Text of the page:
25 Best Places to Visit in Ireland
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Coming up with a shortlist of the best places to visit in Ireland isn’t as easy as you might think. It may surprise you to learn that the list will be anything but short!
The Emerald Isle is a fascinating country with roots of Celtic, Viking and Anglo-Norman cultures deeply embedded and intertwined throughout its incredible history. With beautiful landscapes, charming locals and a furious passion for music and partying, the international love affair with Ireland is easy to understand.
In an island so small, some may think there is little to see or do. However, those who do venture here will discover there are plenty of hidden gems. Whether you’re a nature lover or an adrenaline junkie, a history buff or an Irish music fan, there’s something here for everyone.
The following locations have been laid out in four categories to show what Ireland really has to offer. Sure, there is some overlap in the categories, but that’s to be expected! Who can deny that Killarney is a great night out and has jaw-dropping scenery?
You can be sure that these are the best places to see in Ireland no matter what you’re after. If all you want is a good time, then you can’t go wrong with any one of them! Let’s check them out!
Best Places to Visit in Ireland for Amazing Scenery
It’s quite a picture. Come smell lush green grass, walk through meandering country lanes, sit on old brick walls and gape at craggy mountainsides. Ponder at curious sheep and flocks of wild birds. Listen to the thrashing waves of the Atlantic Ocean. Ireland is not so much an assault on the senses, but a subtle form of mind abduction. It simply exudes its rugged natural beauty to infiltrate your soul and take you captive. From top to bottom, the island is jam-packed with places that will make you constantly want to stop your car for a photograph. Here are the ones you can’t miss.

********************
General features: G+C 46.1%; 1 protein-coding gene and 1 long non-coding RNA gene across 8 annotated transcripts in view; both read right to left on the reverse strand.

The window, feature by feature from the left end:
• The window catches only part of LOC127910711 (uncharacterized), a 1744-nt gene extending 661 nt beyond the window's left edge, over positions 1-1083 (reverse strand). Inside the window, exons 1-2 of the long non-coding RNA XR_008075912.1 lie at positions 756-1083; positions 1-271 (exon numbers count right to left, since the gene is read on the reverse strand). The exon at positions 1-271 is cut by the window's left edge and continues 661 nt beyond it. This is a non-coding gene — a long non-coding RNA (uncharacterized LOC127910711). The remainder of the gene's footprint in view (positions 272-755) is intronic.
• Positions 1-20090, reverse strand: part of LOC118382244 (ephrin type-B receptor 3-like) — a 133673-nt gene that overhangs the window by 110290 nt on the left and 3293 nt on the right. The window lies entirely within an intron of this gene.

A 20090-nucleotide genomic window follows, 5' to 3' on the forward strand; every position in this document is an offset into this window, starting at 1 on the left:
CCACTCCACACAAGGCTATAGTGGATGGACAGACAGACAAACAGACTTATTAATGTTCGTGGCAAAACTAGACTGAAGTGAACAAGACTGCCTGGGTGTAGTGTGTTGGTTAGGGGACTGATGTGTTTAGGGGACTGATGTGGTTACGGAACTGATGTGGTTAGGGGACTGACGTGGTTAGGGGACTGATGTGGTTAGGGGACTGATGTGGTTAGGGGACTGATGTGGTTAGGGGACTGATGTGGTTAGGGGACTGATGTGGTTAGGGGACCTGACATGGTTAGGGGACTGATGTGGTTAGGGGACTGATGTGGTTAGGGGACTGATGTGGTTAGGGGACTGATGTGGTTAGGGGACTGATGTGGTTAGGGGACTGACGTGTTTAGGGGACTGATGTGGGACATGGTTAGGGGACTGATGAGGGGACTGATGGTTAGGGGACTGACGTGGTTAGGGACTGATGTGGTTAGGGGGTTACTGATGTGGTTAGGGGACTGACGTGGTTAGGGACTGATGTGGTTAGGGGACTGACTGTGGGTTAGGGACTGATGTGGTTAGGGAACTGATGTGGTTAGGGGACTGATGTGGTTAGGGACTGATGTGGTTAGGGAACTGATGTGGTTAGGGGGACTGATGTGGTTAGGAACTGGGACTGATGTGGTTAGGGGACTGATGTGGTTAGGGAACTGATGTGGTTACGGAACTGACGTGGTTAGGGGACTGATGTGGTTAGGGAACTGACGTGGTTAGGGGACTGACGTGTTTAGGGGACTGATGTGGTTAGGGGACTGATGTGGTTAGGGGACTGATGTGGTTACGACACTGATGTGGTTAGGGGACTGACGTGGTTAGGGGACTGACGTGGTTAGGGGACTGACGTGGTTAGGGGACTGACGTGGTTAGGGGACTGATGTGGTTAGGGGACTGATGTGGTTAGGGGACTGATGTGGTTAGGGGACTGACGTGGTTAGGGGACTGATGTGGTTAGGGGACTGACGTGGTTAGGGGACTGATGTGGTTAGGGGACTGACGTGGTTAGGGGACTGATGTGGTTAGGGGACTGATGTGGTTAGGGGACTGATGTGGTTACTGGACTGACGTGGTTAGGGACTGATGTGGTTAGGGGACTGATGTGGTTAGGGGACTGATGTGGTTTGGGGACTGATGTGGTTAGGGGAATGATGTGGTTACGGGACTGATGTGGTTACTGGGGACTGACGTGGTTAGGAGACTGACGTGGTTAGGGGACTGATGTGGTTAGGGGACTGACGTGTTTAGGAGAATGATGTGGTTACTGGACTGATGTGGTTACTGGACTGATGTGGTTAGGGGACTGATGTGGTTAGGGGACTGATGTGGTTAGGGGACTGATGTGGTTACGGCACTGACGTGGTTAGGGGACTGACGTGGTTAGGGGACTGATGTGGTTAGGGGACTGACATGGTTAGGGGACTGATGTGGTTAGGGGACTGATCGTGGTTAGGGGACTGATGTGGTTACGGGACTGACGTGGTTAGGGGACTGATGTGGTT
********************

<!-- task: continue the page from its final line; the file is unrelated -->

1. Causeway Coast
The Giant’s Causeway has long been a top attraction on the tourist trail of Ireland. Nestled on the Antrim Coast, the one and only UNESCO Heritage site in Northern Ireland continues to lure visitors from around the globe who come to marvel at the incredible puzzle-like formation of interlocking rocks.
Many people subscribe to the scientific theory that the Giant’s Causeway is the result of millions of years of volcanic activity. Others, with an imaginative spirit, prefer the legend of the Irish giant, Finn McCool, who allegedly built it so he could reach his Scottish rival Benandonner.
While the striking Causeway Coastal Route was already a site to behold, the region has seen a boom in tourism in recent years thanks to more fantasy. The TV series behemoth Game of Thrones is filmed around these parts, so now many fans make the journey from far and wide to get perfect Instagram images in iconic locations from the show. The Dark Hedges area along the Bregagh Road is one of the most admired sites. When you see its haunting atmospheric beauty in person, you’ll understand why.
The popular Carrick-a-rede Rope Bridge is a great place to visit in Ireland to capture the beauty of the Irish coastline. Along the Causeway Coast you can visit historic sites such as Dunluce Castle and enjoy wonderful scenery along Ballintoy and Murlough Bay. Indeed there are many highlights in an area that Lonely Planet has named the best region in the world to travel in 2018.
2. Cliffs of Moher